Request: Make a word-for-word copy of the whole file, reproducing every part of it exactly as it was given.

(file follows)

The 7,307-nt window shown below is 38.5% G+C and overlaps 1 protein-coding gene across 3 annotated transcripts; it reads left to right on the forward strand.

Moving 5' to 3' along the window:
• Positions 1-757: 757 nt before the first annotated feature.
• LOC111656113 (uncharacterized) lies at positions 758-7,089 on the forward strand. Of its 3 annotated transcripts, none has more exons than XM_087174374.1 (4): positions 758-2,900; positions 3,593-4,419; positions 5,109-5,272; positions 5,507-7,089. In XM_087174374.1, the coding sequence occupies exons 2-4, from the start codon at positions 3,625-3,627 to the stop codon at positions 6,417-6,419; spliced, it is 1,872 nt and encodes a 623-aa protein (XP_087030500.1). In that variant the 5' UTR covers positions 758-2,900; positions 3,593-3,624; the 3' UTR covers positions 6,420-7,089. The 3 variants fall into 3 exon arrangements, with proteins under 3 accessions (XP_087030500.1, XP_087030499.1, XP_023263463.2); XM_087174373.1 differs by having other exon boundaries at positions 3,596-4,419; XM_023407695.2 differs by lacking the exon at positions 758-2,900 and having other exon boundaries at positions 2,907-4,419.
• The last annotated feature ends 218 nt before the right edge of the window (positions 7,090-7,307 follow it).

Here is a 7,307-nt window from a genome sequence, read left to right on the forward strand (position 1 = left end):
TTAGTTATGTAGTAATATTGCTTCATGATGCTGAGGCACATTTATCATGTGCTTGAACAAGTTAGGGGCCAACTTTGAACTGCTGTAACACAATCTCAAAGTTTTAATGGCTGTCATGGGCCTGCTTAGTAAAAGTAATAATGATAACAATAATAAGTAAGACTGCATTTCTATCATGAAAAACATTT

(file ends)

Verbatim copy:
The 7,307-nt window shown below is 38.5% G+C and overlaps 1 protein-coding gene across 3 annotated transcripts; it reads left to right on the forward strand.

Moving 5' to 3' along the window:
• Positions 1-757: 757 nt before the first annotated feature.
• LOC111656113 (uncharacterized) lies at positions 758-7,089 on the forward strand. Of its 3 annotated transcripts, none has more exons than XM_087174374.1 (4): positions 758-2,900; positions 3,593-4,419; positions 5,109-5,272; positions 5,507-7,089. In XM_087174374.1, the coding sequence occupies exons 2-4, from the start codon at positions 3,625-3,627 to the stop codon at positions 6,417-6,419; spliced, it is 1,872 nt and encodes a 623-aa protein (XP_087030500.1). In that variant the 5' UTR covers positions 758-2,900; positions 3,593-3,624; the 3' UTR covers positions 6,420-7,089. The 3 variants fall into 3 exon arrangements, with proteins under 3 accessions (XP_087030500.1, XP_087030499.1, XP_023263463.2); XM_087174373.1 differs by having other exon boundaries at positions 3,596-4,419; XM_023407695.2 differs by lacking the exon at positions 758-2,900 and having other exon boundaries at positions 2,907-4,419.
• The last annotated feature ends 218 nt before the right edge of the window (positions 7,090-7,307 follow it).

Here is a 7,307-nt window from a genome sequence, read left to right on the forward strand (position 1 = left end):
TTAGTTATGTAGTAATATTGCTTCATGATGCTGAGGCACATTTATCATGTGCTTGAACAAGTTAGGGGCCAACTTTGAACTGCTGTAACACAATCTCAAAGTTTTAATGGCTGTCATGGGCCTGCTTAGTAAAAGTAATAATGATAACAATAATAAGTAAGACTGCATTTCTATCATGAAAAACATTT